Hence, the location or ambience in which his subjects were shot captured the essence of their lives, even though the concentration was solely on the face.
Khuda Bux Abro’s works depicted a complete humane aspect of a woman in such a manner that woman comes across as the nurturing spirit that she is, and not just as a victim of circumstances.
The women painted by the artists are breathing, full-fledged, complete, human beings and not merely props in his grand designs. Abro’s works were about woman – not the woman who inspires a brush with beauty, but the woman who has yet to revolt against societal injustices.
Tuesday, November 25, 2008
‘Punjab has highest rate of violence against women’
LAHORE: Punjab has the highest rate of violence against women and the province is still without a women development minister, it was said in a conference on Monday.
The White Ribbon Campaign organised the conference in connection with the International Day for the Elimination of Violence Against Women, which is on November 25 (today).
The speakers said Pakistan was one of the six countries with the highest rate of violence against women.
“Men should be educated that their masculinity can be used in a healthy and positive way instead of in violence and sexual assaults,” White Ribbon Campaign Pakistan Director Omer Aftab said.
Thursday, November 13, 2008
Punjab: Violence against women on the rise
* As many as 1,592 cases reported in third quarter of year as compared to 546 cases in first quarter and 828 cases in second quarter
LAHORE: Violence against women has risen in the Punjab during the third quarter of the year (from July to September) and almost twice the number of cases of violence have been reported during the third quarter as compared to the second quarter.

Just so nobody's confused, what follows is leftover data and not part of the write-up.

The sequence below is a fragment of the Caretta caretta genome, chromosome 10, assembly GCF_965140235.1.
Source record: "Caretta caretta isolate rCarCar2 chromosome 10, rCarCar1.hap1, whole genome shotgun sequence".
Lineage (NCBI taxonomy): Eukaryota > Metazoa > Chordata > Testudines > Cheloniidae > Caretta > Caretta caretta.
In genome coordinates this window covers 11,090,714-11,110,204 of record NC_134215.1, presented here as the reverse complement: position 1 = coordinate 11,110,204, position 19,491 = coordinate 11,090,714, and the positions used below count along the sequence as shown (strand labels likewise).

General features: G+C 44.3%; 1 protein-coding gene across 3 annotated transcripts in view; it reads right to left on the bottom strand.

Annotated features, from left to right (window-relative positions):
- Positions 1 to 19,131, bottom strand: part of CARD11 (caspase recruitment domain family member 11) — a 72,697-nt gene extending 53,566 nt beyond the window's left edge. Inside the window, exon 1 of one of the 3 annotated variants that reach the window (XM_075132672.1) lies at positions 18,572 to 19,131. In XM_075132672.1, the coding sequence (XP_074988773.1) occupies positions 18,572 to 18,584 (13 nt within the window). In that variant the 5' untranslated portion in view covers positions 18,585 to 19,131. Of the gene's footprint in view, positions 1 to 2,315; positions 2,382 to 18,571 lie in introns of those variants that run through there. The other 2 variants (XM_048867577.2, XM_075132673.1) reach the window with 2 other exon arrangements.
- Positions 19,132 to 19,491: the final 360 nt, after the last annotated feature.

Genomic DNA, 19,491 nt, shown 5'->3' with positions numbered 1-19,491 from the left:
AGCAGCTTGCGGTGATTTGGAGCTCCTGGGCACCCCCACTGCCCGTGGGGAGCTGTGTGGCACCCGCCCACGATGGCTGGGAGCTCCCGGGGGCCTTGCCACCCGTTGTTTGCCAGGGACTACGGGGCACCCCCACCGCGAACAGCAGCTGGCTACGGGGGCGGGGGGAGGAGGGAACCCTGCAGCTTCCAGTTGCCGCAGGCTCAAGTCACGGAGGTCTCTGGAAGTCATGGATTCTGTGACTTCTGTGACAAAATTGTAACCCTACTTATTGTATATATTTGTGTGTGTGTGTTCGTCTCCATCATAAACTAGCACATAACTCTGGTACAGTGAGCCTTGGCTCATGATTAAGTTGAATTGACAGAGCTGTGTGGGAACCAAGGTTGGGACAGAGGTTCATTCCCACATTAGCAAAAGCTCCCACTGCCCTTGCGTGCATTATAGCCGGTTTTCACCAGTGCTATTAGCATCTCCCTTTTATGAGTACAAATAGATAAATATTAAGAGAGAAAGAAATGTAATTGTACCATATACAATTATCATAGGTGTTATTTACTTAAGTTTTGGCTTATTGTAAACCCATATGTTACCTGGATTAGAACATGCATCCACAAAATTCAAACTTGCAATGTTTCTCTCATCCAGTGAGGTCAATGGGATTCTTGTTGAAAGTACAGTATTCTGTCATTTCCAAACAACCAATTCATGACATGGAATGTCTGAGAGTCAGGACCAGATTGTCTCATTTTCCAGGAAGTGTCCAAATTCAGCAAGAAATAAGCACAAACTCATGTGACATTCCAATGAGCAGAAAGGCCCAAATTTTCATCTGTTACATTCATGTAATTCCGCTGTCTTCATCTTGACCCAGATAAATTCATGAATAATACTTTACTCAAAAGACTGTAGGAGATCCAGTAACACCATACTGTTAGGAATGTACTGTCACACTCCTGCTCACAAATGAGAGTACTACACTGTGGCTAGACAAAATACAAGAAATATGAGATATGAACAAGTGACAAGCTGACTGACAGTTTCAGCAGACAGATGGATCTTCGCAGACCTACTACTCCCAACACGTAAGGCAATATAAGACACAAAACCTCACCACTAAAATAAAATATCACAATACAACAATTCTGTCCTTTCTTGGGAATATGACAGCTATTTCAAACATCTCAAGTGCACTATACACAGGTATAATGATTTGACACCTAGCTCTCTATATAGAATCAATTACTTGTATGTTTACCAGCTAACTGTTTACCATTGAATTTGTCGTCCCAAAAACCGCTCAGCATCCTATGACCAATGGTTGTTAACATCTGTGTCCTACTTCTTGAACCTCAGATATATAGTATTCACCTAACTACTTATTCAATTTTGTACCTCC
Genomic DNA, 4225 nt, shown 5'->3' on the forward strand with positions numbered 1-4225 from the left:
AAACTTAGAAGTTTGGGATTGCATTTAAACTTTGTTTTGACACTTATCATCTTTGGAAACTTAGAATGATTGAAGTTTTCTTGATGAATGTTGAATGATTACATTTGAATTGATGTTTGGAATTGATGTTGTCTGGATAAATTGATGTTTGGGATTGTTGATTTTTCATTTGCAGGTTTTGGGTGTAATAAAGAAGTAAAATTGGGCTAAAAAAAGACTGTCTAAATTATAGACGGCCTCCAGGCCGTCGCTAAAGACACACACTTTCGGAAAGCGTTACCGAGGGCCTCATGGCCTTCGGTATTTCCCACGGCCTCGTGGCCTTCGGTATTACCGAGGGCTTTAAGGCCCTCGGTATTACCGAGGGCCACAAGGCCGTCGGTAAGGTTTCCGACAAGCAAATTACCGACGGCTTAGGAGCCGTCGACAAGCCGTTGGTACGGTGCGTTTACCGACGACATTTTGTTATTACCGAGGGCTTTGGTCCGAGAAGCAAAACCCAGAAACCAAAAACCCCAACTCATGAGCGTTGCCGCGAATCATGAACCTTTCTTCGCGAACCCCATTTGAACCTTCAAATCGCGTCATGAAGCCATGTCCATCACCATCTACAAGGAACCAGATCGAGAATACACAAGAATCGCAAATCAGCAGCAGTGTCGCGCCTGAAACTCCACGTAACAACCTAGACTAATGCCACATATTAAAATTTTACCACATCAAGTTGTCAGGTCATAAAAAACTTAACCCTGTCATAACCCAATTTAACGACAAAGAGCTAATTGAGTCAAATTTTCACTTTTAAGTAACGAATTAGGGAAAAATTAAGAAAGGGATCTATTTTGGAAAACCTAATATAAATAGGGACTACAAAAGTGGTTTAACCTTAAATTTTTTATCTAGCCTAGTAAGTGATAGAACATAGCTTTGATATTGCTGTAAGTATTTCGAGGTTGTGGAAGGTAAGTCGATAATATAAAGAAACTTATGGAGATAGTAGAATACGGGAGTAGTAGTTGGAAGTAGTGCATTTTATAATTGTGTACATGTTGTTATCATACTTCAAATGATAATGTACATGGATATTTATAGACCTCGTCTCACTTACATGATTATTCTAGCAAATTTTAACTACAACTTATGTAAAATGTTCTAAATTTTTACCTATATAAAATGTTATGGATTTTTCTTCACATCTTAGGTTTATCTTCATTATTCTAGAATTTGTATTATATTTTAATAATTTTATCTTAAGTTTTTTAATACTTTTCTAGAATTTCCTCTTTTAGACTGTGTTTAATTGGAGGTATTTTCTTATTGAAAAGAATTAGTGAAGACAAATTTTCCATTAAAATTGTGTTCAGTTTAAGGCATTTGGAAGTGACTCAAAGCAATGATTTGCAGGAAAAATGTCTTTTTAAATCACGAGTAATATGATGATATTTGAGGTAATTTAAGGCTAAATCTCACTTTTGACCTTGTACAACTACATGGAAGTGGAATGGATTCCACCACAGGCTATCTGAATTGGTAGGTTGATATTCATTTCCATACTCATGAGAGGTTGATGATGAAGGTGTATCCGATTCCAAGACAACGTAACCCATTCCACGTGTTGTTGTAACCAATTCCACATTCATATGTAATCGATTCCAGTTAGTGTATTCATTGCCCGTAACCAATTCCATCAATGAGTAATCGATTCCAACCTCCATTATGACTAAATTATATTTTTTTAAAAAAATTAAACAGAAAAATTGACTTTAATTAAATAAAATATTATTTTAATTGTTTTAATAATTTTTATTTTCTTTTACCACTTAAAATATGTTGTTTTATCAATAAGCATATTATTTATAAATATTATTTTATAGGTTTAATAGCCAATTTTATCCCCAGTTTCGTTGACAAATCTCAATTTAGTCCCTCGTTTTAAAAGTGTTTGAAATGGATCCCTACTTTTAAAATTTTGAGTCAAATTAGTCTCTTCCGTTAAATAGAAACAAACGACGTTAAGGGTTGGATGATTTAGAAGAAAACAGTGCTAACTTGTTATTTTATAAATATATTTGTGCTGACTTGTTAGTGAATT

As many as 1,592 cases were reported throughout the province during the third quarter of the year. In the first quarter, 546 cases had been reported while 828 cases were reported during the second quarter. These figures were disclosed by The Aurat Foundation at the Lahore Press Club, a non-governmental organisation working for the rights of women. The Aurat Foundation attempted to gather details of the cases of violence, however, they were denied access to the data as it was confidential.
Statistics: During the third quarter, 508 cases of abduction; 242 cases of murder; 127 cases of rape; 137 cases of suicide; 120 cases of physical injuries; 100 cases of gang rape; 95 cases of torture; 35 cases of attempted suicides; 31 cases of sexual assaults; 21 cases of honor killing; 13 cases of burning; eight cases of attempted murder and 155 other cases of violence were reported. In 439 of the 490 cases of abduction that had registered a first information report (FIR), there was no information available about the abductor. An outright majority of the murder cases had been committed by husbands. In 67 cases of murder, there was no information about the murderer.
The representatives of the Aurat Foundation said that the only way to curb rising violence against women was to strengthen the role of the civil society in all spheres of life. They laid emphasis on the need to lobby female parliamentarians and women councilors to raise their voices in their respective houses. Pakistan ~~ November 26, 2008 Wednesday Ziqa'ad 27, 1429
Elimination of violence against women stressedMULTAN, Nov 25: White Ribbon Campaign Pakistan and Ali Organisation for Development staged separate demonstrations outside the local press club to mark the International Day for Elimination of Violence against Women here on Tuesday.
Carrying banners and placards, participants chanted slogans to end all kinds of violence against women.
Addressing the participants, Ayaz Ali Sheikh, of the Ali Organisation for Development, said that people’s right to live free of violence and discrimination was being violated all over the world and the women were the prime victim of such violence which destroyed families and communities besides retarding social and economic progress.
He said that despite constituting over 50 per cent of the population, women in Pakistan were considered second grade citizens and incidents of rape, murder, domestic violence, and acid-throwing were common in society. He said that it was matter of great concern that Pakistan was one of the six countries with the highest rate of violence against women.
He said that men should be educated that their masculinity could be used in a healthy and positive way instead.
He said that there was a need to make world a safer place for women and the first step towards this goal was effective policing.